As Toronto's general manager, Gillick won five division titles (1985, 1989, 1991, 1992 and 1993) and led the club to their first World Series championships in 1992 and 1993. In 1995, Gillick was named the general manager of the Baltimore Orioles. He guided the Orioles to the playoffs in 1996 and 1997. He resigned at the conclusion of his three-year contract in 1998. Gillick then became the general manager of the Seattle Mariners. The Mariners made back-to-back playoff appearances for the only time in franchise history in 2000 and 2001, and the 2001 team, with a 116– 46 record, tied the 1906 Chicago Cubs for the all-time Major League Baseball record for most wins in a single season. Gillick was inducted into the Toronto Blue Jays "Level of Excellence" on August 8, 2002.
On November 2nd, 2005, Gillick was named the Philadelphia Phillies' general manager. Gillick retired as a GM after leading the Phillies to a World Series championship in 2008. Although he retired from all general manager duties, Gillick remains in the organization as a senior advisor to the Phillies. In December 2010, Gillick was elected to the National Baseball Hall of Fame, he is the fourth general manager ever enshrined.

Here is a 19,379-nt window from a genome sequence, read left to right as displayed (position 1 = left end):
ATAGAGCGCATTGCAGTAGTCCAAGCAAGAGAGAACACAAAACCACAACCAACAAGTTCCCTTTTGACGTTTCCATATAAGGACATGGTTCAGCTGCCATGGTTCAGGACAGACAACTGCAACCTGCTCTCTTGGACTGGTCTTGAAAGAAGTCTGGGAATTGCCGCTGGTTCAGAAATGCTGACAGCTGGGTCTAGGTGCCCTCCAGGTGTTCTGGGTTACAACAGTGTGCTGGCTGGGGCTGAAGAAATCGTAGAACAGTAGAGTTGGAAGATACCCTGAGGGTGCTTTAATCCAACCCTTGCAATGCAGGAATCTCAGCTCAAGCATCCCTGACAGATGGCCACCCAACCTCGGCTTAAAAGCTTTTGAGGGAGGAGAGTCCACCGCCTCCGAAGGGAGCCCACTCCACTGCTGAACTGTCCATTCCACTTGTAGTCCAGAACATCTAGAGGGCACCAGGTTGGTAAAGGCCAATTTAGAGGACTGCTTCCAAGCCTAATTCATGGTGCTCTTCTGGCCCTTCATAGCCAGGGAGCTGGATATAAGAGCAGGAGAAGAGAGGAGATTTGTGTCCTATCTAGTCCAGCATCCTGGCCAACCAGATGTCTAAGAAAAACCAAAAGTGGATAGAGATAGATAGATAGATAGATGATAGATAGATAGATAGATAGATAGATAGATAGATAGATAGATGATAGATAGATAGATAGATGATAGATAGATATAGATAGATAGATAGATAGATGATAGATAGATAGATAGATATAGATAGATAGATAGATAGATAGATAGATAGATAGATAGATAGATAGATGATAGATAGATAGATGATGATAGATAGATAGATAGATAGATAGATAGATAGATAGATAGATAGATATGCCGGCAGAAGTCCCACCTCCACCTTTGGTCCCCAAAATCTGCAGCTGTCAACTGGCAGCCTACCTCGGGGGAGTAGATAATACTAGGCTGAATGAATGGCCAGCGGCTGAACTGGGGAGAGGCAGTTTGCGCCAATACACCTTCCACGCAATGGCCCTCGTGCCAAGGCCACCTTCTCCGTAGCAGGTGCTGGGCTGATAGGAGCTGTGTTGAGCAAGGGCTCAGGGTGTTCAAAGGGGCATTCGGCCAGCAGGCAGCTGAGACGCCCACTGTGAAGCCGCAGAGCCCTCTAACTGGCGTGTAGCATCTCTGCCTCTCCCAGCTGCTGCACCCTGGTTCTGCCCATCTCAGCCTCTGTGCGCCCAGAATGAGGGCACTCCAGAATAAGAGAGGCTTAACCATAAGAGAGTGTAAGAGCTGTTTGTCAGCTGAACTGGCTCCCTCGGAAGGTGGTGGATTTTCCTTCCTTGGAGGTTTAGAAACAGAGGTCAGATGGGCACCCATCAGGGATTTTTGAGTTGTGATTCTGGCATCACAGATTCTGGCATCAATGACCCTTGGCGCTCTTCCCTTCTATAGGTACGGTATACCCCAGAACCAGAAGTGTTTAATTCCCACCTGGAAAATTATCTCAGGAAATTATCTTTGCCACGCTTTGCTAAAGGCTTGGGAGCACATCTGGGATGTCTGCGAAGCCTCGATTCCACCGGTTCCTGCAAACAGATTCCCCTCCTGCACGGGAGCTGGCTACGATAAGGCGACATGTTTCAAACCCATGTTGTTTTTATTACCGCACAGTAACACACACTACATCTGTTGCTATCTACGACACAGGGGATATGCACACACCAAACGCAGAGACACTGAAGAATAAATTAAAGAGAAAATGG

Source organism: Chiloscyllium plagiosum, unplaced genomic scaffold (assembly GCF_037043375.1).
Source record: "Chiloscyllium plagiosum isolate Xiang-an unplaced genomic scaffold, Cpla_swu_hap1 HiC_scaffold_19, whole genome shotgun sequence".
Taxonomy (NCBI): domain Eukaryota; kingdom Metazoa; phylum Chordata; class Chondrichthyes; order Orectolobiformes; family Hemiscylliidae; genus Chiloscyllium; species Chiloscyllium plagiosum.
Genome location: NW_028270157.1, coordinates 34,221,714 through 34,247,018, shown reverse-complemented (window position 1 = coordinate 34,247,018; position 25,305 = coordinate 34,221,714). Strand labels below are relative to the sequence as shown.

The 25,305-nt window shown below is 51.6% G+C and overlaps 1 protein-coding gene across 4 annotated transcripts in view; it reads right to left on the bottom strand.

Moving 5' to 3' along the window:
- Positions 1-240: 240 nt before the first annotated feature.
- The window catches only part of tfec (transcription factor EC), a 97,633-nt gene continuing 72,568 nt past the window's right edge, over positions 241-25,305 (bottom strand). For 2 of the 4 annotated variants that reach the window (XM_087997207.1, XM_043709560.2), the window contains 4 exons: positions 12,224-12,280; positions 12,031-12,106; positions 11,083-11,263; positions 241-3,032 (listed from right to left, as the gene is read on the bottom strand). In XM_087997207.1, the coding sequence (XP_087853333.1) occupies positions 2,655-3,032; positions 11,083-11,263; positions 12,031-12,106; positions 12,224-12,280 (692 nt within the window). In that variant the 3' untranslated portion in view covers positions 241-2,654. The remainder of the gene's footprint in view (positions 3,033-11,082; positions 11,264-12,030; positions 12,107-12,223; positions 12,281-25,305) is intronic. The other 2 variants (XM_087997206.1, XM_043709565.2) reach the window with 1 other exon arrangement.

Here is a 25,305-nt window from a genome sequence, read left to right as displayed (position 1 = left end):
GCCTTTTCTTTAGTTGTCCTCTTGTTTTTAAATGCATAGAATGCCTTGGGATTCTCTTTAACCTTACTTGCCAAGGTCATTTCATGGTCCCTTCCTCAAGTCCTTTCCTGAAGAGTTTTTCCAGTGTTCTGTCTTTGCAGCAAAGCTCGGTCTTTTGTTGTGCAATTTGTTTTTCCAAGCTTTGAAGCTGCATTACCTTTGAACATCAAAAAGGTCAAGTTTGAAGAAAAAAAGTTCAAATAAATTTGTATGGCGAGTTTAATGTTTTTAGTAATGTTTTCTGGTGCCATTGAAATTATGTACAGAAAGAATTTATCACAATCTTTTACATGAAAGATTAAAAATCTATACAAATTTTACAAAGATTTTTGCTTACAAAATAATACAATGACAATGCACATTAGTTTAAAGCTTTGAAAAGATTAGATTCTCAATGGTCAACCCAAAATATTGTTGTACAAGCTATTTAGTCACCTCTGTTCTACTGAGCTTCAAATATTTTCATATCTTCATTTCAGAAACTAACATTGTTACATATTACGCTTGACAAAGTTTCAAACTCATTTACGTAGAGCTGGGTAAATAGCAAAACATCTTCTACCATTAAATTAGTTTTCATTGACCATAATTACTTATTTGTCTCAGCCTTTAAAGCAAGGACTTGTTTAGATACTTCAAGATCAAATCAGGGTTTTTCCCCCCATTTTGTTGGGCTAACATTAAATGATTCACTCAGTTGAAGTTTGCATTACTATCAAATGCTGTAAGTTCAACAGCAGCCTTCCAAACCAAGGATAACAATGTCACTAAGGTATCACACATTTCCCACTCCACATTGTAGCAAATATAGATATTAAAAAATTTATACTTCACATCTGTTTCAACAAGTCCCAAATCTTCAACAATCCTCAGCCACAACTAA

Paul Beeston was one of the first people through the door when the Toronto Blue Jays came into existence back in 1976. He is truly a pillar within the baseball team’s front office and brain trust.
Beeston was the first employee hired by the Blue Jays in 1976. He saw the team through its 1990s glory years. He was hired as Vice President of Administration. Beeston later took over as Vice President of Business Operations ahead of the club's first full season in 1977. Beeston served as the team's President from 1989 to 1997. During that time he led the club to back-to-back World Series championships.
Beeston’s first retirement from baseball came in 2002 after a five-year run in Major League Baseball’s commissioner’s office.
In 2008, Beeston returned for a second stint as Blue Jays president and CEO.
His second run with the team was capped in the fall of 2015. A gripping playoff run ended with a six-game loss to Kansas City in the American League Championship Series. He retired again in October of 2015.